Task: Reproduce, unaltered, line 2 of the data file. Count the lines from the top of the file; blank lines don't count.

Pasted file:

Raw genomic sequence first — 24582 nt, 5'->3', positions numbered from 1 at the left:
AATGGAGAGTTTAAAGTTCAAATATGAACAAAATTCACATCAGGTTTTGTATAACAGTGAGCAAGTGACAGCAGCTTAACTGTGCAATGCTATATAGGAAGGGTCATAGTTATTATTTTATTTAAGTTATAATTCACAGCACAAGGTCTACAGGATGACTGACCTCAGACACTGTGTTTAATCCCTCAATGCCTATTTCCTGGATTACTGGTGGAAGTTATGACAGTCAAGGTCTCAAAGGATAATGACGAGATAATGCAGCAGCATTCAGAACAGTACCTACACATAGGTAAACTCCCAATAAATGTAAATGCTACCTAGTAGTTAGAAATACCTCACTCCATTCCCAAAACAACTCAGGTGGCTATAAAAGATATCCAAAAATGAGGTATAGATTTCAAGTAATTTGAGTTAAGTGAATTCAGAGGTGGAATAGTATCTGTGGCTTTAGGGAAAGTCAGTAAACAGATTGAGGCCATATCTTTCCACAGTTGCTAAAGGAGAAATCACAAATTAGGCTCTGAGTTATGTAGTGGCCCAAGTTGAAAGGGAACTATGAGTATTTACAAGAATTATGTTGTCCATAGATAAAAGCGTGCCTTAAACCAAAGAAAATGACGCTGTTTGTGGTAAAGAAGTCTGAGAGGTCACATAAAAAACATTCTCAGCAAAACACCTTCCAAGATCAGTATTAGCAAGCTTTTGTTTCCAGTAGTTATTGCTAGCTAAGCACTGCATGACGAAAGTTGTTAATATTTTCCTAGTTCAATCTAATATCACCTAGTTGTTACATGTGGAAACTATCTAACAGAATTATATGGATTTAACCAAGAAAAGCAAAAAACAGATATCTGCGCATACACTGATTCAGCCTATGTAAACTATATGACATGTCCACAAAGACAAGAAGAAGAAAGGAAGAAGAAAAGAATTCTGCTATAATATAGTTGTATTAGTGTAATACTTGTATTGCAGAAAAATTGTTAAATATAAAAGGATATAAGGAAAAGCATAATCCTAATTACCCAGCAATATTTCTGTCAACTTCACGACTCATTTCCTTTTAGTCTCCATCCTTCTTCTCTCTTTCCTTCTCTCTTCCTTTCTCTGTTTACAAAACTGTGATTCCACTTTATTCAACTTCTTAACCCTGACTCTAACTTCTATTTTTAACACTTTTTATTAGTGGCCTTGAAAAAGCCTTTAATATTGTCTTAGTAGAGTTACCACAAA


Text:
AATGGAGAGTTTAAAGTTCAAATATGAACAAAATTCACATCAGGTTTTGTATAACAGTGAGCAAGTGACAGCAGCTTAACTGTGCAATGCTATATAGGAAGGGTCATAGTTATTATTTTATTTAAGTTATAATTCACAGCACAAGGTCTACAGGATGACTGACCTCAGACACTGTGTTTAATCCCTCAATGCCTATTTCCTGGATTACTGGTGGAAGTTATGACAGTCAAGGTCTCAAAGGATAATGACGAGATAATGCAGCAGCATTCAGAACAGTACCTACACATAGGTAAACTCCCAATAAATGTAAATGCTACCTAGTAGTTAGAAATACCTCACTCCATTCCCAAAACAACTCAGGTGGCTATAAAAGATATCCAAAAATGAGGTATAGATTTCAAGTAATTTGAGTTAAGTGAATTCAGAGGTGGAATAGTATCTGTGGCTTTAGGGAAAGTCAGTAAACAGATTGAGGCCATATCTTTCCACAGTTGCTAAAGGAGAAATCACAAATTAGGCTCTGAGTTATGTAGTGGCCCAAGTTGAAAGGGAACTATGAGTATTTACAAGAATTATGTTGTCCATAGATAAAAGCGTGCCTTAAACCAAAGAAAATGACGCTGTTTGTGGTAAAGAAGTCTGAGAGGTCACATAAAAAACATTCTCAGCAAAACACCTTCCAAGATCAGTATTAGCAAGCTTTTGTTTCCAGTAGTTATTGCTAGCTAAGCACTGCATGACGAAAGTTGTTAATATTTTCCTAGTTCAATCTAATATCACCTAGTTGTTACATGTGGAAACTATCTAACAGAATTATATGGATTTAACCAAGAAAAGCAAAAAACAGATATCTGCGCATACACTGATTCAGCCTATGTAAACTATATGACATGTCCACAAAGACAAGAAGAAGAAAGGAAGAAGAAAAGAATTCTGCTATAATATAGTTGTATTAGTGTAATACTTGTATTGCAGAAAAATTGTTAAATATAAAAGGATATAAGGAAAAGCATAATCCTAATTACCCAGCAATATTTCTGTCAACTTCACGACTCATTTCCTTTTAGTCTCCATCCTTCTTCTCTCTTTCCTTCTCTCTTCCTTTCTCTGTTTACAAAACTGTGATTCCACTTTATTCAACTTCTTAACCCTGACTCTAACTTCTATTTTTAACACTTTTTATTAGTGGCCTTGAAAAAGCCTTTAATATTGTCTTAGTAGAGTTACCACAAA